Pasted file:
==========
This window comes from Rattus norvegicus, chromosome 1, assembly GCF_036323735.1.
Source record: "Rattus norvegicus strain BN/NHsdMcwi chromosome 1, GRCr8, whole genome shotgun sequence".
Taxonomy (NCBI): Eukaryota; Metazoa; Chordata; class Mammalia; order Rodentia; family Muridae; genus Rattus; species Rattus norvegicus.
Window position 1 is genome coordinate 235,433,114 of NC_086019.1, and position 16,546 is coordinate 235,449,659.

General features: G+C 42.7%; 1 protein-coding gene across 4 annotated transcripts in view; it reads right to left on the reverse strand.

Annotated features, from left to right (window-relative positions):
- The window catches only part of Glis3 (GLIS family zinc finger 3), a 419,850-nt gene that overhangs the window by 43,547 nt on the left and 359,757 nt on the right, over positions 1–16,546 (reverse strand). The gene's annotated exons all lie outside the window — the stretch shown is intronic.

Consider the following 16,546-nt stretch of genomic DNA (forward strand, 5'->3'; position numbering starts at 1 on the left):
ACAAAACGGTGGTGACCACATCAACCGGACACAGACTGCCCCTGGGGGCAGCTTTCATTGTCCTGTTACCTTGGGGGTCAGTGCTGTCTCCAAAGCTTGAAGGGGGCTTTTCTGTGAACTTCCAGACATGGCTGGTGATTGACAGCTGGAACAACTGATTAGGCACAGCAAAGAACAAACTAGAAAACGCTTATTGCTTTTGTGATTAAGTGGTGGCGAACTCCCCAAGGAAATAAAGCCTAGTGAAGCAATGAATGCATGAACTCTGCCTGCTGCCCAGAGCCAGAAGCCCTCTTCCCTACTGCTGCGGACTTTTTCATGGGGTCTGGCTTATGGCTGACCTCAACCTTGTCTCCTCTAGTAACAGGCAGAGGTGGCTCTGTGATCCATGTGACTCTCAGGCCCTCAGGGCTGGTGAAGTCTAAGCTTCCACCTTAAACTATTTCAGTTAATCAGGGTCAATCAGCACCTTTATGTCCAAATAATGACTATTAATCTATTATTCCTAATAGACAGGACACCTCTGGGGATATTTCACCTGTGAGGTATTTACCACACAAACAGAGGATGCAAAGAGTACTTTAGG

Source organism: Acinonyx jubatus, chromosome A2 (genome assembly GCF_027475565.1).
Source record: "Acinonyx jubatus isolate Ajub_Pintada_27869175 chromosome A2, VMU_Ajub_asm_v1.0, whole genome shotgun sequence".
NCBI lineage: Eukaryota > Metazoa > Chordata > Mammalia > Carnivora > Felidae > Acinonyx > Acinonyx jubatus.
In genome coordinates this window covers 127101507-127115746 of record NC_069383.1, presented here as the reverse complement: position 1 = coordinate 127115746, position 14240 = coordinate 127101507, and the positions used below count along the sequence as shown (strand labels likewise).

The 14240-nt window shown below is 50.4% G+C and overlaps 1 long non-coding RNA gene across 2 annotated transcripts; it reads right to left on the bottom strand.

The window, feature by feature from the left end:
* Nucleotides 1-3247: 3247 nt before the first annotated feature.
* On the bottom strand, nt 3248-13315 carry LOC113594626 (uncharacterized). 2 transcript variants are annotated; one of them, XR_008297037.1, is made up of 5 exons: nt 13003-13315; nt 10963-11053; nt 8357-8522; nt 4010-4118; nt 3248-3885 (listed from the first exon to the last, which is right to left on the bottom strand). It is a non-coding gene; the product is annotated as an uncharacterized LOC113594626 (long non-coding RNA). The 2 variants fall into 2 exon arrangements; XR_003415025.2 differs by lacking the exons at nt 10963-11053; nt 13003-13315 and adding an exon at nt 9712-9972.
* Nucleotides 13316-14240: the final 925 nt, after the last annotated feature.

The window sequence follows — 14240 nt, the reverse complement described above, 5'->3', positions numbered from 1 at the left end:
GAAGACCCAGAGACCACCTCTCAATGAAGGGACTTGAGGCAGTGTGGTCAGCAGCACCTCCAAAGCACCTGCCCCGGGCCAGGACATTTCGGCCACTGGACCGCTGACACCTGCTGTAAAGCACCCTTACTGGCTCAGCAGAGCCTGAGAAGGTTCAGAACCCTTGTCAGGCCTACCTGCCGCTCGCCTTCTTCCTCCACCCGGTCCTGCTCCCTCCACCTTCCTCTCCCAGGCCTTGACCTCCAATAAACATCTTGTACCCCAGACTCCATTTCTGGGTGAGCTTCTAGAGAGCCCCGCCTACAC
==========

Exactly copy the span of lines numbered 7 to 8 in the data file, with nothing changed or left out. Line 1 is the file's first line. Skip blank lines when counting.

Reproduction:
- The window catches only part of Glis3 (GLIS family zinc finger 3), a 419,850-nt gene that overhangs the window by 43,547 nt on the left and 359,757 nt on the right, over positions 1–16,546 (reverse strand). The gene's annotated exons all lie outside the window — the stretch shown is intronic.

Consider the following 16,546-nt stretch of genomic DNA (forward strand, 5'->3'; position numbering starts at 1 on the left):